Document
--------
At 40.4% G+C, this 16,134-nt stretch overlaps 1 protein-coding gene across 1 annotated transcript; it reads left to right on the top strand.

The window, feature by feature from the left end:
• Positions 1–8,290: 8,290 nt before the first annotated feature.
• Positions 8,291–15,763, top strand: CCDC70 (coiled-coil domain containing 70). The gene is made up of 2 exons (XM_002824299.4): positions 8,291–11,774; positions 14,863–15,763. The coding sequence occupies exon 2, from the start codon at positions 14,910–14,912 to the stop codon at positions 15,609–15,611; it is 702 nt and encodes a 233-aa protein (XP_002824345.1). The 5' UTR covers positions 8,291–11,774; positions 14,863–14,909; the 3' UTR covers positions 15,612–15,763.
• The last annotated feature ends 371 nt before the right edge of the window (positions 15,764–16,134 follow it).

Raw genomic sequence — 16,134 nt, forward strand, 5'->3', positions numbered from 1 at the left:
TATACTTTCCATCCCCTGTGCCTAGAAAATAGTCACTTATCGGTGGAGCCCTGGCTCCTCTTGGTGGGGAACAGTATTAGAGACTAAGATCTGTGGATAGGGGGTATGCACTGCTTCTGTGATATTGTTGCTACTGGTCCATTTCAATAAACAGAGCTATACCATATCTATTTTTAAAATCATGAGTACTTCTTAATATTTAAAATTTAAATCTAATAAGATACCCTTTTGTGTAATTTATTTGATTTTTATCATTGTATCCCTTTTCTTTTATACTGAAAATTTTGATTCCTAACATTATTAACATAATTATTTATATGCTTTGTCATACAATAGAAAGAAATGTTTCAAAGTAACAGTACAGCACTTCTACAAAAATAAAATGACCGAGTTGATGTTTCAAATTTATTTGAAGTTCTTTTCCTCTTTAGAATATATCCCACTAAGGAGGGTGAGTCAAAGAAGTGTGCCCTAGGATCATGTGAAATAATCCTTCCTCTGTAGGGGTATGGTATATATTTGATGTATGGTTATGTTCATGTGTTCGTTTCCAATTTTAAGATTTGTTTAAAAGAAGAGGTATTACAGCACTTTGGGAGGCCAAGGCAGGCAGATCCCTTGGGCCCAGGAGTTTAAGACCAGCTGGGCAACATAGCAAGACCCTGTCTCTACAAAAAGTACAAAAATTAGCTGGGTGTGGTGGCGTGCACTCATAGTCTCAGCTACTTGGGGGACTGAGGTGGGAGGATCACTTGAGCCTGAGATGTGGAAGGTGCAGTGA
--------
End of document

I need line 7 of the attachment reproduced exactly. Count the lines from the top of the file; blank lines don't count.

TATACTTTCCATCCCCTGTGCCTAGAAAATAGTCACTTATCGGTGGAGCCCTGGCTCCTCTTGGTGGGGAACAGTATTAGAGACTAAGATCTGTGGATAGGGGGTATGCACTGCTTCTGTGATATTGTTGCTACTGGTCCATTTCAATAAACAGAGCTATACCATATCTATTTTTAAAATCATGAGTACTTCTTAATATTTAAAATTTAAATCTAATAAGATACCCTTTTGTGTAATTTATTTGATTTTTATCATTGTATCCCTTTTCTTTTATACTGAAAATTTTGATTCCTAACATTATTAACATAATTATTTATATGCTTTGTCATACAATAGAAAGAAATGTTTCAAAGTAACAGTACAGCACTTCTACAAAAATAAAATGACCGAGTTGATGTTTCAAATTTATTTGAAGTTCTTTTCCTCTTTAGAATATATCCCACTAAGGAGGGTGAGTCAAAGAAGTGTGCCCTAGGATCATGTGAAATAATCCTTCCTCTGTAGGGGTATGGTATATATTTGATGTATGGTTATGTTCATGTGTTCGTTTCCAATTTTAAGATTTGTTTAAAAGAAGAGGTATTACAGCACTTTGGGAGGCCAAGGCAGGCAGATCCCTTGGGCCCAGGAGTTTAAGACCAGCTGGGCAACATAGCAAGACCCTGTCTCTACAAAAAGTACAAAAATTAGCTGGGTGTGGTGGCGTGCACTCATAGTCTCAGCTACTTGGGGGACTGAGGTGGGAGGATCACTTGAGCCTGAGATGTGGAAGGTGCAGTGA